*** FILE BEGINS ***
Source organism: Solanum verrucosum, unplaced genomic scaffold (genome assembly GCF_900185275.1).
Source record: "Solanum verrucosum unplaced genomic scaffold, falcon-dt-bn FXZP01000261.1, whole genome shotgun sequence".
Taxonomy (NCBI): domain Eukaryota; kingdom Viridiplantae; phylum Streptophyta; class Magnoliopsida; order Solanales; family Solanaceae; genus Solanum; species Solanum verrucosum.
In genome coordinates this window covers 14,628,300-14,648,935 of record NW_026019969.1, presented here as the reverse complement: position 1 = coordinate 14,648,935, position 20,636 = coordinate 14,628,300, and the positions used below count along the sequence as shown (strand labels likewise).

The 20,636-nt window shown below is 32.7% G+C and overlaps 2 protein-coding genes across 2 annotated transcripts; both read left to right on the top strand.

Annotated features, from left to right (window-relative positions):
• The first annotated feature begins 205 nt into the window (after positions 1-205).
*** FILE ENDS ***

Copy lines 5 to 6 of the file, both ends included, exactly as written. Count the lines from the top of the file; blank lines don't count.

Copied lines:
The 20,636-nt window shown below is 32.7% G+C and overlaps 2 protein-coding genes across 2 annotated transcripts; both read left to right on the top strand.

Annotated features, from left to right (window-relative positions):